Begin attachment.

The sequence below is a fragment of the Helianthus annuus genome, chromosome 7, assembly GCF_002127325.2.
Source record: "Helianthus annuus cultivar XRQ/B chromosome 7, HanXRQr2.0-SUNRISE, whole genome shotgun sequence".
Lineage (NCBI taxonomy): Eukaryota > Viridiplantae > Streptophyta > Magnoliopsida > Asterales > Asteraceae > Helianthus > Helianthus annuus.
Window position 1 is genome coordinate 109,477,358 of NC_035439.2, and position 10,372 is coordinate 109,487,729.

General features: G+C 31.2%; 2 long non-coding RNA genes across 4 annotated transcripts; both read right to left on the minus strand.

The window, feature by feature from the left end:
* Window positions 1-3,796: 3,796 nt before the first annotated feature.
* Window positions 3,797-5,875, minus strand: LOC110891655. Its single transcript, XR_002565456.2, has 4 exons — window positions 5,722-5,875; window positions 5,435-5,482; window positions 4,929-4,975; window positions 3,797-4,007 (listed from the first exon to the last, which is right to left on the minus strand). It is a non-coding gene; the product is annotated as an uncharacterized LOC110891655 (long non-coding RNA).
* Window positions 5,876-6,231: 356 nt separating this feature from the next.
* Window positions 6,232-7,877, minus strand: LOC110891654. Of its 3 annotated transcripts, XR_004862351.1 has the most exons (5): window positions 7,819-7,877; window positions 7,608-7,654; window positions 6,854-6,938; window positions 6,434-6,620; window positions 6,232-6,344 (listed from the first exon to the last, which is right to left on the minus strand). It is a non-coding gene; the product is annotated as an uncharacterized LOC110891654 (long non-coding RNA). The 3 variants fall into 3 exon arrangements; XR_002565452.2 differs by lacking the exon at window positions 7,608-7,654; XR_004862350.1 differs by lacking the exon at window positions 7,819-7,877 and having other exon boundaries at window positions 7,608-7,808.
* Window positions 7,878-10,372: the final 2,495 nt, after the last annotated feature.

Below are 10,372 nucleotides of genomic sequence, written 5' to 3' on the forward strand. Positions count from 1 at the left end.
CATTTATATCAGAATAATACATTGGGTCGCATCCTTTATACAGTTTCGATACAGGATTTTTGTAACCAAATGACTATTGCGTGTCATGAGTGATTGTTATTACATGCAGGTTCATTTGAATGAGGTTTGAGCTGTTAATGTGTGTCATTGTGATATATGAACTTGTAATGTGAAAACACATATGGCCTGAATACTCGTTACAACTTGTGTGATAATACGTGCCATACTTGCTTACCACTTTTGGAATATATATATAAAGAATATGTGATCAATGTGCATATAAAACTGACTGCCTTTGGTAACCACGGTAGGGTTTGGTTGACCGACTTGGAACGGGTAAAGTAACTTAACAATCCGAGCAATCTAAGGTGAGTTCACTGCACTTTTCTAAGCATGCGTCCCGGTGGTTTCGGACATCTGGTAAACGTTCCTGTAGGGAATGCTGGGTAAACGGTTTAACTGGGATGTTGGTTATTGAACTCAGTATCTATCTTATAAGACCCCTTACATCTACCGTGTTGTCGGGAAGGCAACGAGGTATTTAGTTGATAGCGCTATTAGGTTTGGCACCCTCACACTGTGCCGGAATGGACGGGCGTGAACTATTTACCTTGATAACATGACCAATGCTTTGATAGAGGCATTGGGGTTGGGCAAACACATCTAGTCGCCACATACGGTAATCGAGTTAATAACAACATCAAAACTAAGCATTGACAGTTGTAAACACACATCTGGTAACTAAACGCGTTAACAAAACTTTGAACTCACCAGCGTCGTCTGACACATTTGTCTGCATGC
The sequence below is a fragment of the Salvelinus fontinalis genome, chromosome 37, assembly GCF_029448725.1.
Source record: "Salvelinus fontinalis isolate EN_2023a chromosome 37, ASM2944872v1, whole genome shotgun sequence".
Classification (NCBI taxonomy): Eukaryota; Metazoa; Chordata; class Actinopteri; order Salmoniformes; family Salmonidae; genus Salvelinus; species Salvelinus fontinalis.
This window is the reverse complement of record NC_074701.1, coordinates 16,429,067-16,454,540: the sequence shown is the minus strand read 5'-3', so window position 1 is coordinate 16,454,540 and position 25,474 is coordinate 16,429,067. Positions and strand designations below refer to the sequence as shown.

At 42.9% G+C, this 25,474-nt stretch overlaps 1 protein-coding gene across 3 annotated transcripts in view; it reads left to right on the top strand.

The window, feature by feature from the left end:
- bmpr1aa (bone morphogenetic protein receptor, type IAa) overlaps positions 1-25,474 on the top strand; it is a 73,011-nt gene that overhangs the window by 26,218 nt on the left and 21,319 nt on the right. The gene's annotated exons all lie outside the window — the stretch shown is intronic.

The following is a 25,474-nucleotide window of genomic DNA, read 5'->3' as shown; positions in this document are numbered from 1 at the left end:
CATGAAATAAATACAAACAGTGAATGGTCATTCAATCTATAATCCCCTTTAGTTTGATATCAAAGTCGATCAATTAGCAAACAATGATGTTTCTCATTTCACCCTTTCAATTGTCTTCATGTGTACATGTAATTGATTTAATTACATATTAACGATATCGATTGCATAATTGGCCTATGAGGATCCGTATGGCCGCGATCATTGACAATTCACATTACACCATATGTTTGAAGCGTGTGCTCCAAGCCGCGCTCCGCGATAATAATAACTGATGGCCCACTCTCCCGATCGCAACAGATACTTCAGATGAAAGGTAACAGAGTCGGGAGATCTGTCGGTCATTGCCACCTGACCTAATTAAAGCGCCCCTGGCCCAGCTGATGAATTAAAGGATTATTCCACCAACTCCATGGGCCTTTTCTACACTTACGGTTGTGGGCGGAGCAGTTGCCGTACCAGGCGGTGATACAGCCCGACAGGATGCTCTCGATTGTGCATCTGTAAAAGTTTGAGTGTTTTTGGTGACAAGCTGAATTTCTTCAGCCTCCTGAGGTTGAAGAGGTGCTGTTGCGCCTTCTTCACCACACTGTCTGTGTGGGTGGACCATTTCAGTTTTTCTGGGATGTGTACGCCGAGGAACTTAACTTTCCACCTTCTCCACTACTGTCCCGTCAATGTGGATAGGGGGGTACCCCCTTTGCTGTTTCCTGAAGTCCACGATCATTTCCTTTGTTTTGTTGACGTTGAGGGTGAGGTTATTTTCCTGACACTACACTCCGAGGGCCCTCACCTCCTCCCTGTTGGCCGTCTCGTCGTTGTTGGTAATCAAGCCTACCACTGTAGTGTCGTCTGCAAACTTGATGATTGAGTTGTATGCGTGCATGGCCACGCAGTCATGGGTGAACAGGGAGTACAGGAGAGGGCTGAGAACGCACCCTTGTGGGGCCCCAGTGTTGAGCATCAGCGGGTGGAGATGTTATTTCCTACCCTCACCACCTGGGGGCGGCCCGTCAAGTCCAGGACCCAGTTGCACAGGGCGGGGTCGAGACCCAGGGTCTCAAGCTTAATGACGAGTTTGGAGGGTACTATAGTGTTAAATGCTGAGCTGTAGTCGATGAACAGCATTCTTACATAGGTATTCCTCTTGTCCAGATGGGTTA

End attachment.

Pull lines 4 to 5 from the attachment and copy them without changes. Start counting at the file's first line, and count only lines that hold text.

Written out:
Window position 1 is genome coordinate 109,477,358 of NC_035439.2, and position 10,372 is coordinate 109,487,729.

General features: G+C 31.2%; 2 long non-coding RNA genes across 4 annotated transcripts; both read right to left on the minus strand.